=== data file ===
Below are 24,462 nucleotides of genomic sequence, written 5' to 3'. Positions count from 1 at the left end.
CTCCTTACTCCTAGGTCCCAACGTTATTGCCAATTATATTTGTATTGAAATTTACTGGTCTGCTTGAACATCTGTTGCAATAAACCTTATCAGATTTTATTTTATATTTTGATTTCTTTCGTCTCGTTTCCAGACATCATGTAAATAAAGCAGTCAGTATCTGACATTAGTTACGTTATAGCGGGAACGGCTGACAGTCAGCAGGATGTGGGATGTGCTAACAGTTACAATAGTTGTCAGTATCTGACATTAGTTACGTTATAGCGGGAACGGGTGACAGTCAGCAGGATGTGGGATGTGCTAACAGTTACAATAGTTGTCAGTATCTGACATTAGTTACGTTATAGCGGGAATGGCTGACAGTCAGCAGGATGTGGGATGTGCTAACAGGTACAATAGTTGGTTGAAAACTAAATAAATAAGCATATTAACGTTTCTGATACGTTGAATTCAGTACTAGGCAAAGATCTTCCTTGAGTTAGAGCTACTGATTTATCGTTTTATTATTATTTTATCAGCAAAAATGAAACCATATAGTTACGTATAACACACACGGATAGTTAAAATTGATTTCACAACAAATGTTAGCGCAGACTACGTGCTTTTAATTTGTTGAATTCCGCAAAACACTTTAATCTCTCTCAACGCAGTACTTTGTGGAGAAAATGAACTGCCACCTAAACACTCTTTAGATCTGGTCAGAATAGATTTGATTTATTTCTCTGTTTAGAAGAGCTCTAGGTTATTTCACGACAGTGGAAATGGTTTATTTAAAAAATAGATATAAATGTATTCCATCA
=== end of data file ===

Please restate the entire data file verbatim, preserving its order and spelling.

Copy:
Below are 24,462 nucleotides of genomic sequence, written 5' to 3'. Positions count from 1 at the left end.
CTCCTTACTCCTAGGTCCCAACGTTATTGCCAATTATATTTGTATTGAAATTTACTGGTCTGCTTGAACATCTGTTGCAATAAACCTTATCAGATTTTATTTTATATTTTGATTTCTTTCGTCTCGTTTCCAGACATCATGTAAATAAAGCAGTCAGTATCTGACATTAGTTACGTTATAGCGGGAACGGCTGACAGTCAGCAGGATGTGGGATGTGCTAACAGTTACAATAGTTGTCAGTATCTGACATTAGTTACGTTATAGCGGGAACGGGTGACAGTCAGCAGGATGTGGGATGTGCTAACAGTTACAATAGTTGTCAGTATCTGACATTAGTTACGTTATAGCGGGAATGGCTGACAGTCAGCAGGATGTGGGATGTGCTAACAGGTACAATAGTTGGTTGAAAACTAAATAAATAAGCATATTAACGTTTCTGATACGTTGAATTCAGTACTAGGCAAAGATCTTCCTTGAGTTAGAGCTACTGATTTATCGTTTTATTATTATTTTATCAGCAAAAATGAAACCATATAGTTACGTATAACACACACGGATAGTTAAAATTGATTTCACAACAAATGTTAGCGCAGACTACGTGCTTTTAATTTGTTGAATTCCGCAAAACACTTTAATCTCTCTCAACGCAGTACTTTGTGGAGAAAATGAACTGCCACCTAAACACTCTTTAGATCTGGTCAGAATAGATTTGATTTATTTCTCTGTTTAGAAGAGCTCTAGGTTATTTCACGACAGTGGAAATGGTTTATTTAAAAAATAGATATAAATGTATTCCATCA